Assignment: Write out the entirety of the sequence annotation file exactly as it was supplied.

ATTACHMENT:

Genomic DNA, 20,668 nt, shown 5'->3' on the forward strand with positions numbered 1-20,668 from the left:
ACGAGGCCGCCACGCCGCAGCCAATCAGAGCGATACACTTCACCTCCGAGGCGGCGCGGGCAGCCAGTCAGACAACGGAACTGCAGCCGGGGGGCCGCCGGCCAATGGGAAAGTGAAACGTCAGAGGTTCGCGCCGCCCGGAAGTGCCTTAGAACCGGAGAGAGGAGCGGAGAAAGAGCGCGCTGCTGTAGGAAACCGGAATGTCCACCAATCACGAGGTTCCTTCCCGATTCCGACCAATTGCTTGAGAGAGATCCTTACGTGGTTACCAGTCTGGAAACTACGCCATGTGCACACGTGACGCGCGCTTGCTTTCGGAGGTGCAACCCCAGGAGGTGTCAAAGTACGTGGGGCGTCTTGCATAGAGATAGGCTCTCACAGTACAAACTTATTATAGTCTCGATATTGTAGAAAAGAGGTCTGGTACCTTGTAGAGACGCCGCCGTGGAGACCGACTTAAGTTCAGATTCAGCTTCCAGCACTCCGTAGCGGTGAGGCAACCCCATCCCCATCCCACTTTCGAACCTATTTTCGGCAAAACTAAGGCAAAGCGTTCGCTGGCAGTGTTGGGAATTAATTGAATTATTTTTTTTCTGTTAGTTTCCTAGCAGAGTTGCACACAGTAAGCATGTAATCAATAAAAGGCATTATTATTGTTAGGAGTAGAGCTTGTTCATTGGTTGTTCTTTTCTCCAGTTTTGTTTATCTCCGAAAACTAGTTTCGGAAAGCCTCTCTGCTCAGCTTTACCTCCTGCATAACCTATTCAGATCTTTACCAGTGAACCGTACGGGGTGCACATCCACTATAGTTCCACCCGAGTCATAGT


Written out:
Genomic DNA, 20,668 nt, shown 5'->3' on the forward strand with positions numbered 1-20,668 from the left:
ACGAGGCCGCCACGCCGCAGCCAATCAGAGCGATACACTTCACCTCCGAGGCGGCGCGGGCAGCCAGTCAGACAACGGAACTGCAGCCGGGGGGCCGCCGGCCAATGGGAAAGTGAAACGTCAGAGGTTCGCGCCGCCCGGAAGTGCCTTAGAACCGGAGAGAGGAGCGGAGAAAGAGCGCGCTGCTGTAGGAAACCGGAATGTCCACCAATCACGAGGTTCCTTCCCGATTCCGACCAATTGCTTGAGAGAGATCCTTACGTGGTTACCAGTCTGGAAACTACGCCATGTGCACACGTGACGCGCGCTTGCTTTCGGAGGTGCAACCCCAGGAGGTGTCAAAGTACGTGGGGCGTCTTGCATAGAGATAGGCTCTCACAGTACAAACTTATTATAGTCTCGATATTGTAGAAAAGAGGTCTGGTACCTTGTAGAGACGCCGCCGTGGAGACCGACTTAAGTTCAGATTCAGCTTCCAGCACTCCGTAGCGGTGAGGCAACCCCATCCCCATCCCACTTTCGAACCTATTTTCGGCAAAACTAAGGCAAAGCGTTCGCTGGCAGTGTTGGGAATTAATTGAATTATTTTTTTTCTGTTAGTTTCCTAGCAGAGTTGCACACAGTAAGCATGTAATCAATAAAAGGCATTATTATTGTTAGGAGTAGAGCTTGTTCATTGGTTGTTCTTTTCTCCAGTTTTGTTTATCTCCGAAAACTAGTTTCGGAAAGCCTCTCTGCTCAGCTTTACCTCCTGCATAACCTATTCAGATCTTTACCAGTGAACCGTACGGGGTGCACATCCACTATAGTTCCACCCGAGTCATAGT